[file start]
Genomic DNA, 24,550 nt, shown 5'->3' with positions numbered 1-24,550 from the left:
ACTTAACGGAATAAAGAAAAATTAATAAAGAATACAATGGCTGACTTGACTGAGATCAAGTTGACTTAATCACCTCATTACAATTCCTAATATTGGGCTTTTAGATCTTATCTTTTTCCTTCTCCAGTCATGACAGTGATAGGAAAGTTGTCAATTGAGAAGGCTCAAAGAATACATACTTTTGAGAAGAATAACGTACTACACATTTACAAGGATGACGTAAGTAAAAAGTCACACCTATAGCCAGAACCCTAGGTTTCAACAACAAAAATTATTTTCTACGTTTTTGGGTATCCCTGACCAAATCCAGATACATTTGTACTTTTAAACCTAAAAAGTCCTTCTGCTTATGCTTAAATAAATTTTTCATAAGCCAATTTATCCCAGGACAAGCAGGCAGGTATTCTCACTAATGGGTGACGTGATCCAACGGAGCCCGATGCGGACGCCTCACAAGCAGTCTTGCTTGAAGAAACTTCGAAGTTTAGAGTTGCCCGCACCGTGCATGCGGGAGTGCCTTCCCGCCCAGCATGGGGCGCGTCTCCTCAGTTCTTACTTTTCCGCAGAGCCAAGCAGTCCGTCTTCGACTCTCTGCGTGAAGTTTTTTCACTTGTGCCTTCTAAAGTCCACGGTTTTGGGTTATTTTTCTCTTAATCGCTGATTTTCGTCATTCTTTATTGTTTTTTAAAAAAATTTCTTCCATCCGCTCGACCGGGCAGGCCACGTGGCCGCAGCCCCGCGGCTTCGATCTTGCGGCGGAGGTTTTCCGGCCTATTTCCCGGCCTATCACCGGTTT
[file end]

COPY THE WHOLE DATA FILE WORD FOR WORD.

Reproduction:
Genomic DNA, 24,550 nt, shown 5'->3' with positions numbered 1-24,550 from the left:
ACTTAACGGAATAAAGAAAAATTAATAAAGAATACAATGGCTGACTTGACTGAGATCAAGTTGACTTAATCACCTCATTACAATTCCTAATATTGGGCTTTTAGATCTTATCTTTTTCCTTCTCCAGTCATGACAGTGATAGGAAAGTTGTCAATTGAGAAGGCTCAAAGAATACATACTTTTGAGAAGAATAACGTACTACACATTTACAAGGATGACGTAAGTAAAAAGTCACACCTATAGCCAGAACCCTAGGTTTCAACAACAAAAATTATTTTCTACGTTTTTGGGTATCCCTGACCAAATCCAGATACATTTGTACTTTTAAACCTAAAAAGTCCTTCTGCTTATGCTTAAATAAATTTTTCATAAGCCAATTTATCCCAGGACAAGCAGGCAGGTATTCTCACTAATGGGTGACGTGATCCAACGGAGCCCGATGCGGACGCCTCACAAGCAGTCTTGCTTGAAGAAACTTCGAAGTTTAGAGTTGCCCGCACCGTGCATGCGGGAGTGCCTTCCCGCCCAGCATGGGGCGCGTCTCCTCAGTTCTTACTTTTCCGCAGAGCCAAGCAGTCCGTCTTCGACTCTCTGCGTGAAGTTTTTTCACTTGTGCCTTCTAAAGTCCACGGTTTTGGGTTATTTTTCTCTTAATCGCTGATTTTCGTCATTCTTTATTGTTTTTTAAAAAAATTTCTTCCATCCGCTCGACCGGGCAGGCCACGTGGCCGCAGCCCCGCGGCTTCGATCTTGCGGCGGAGGTTTTCCGGCCTATTTCCCGGCCTATCACCGGTTT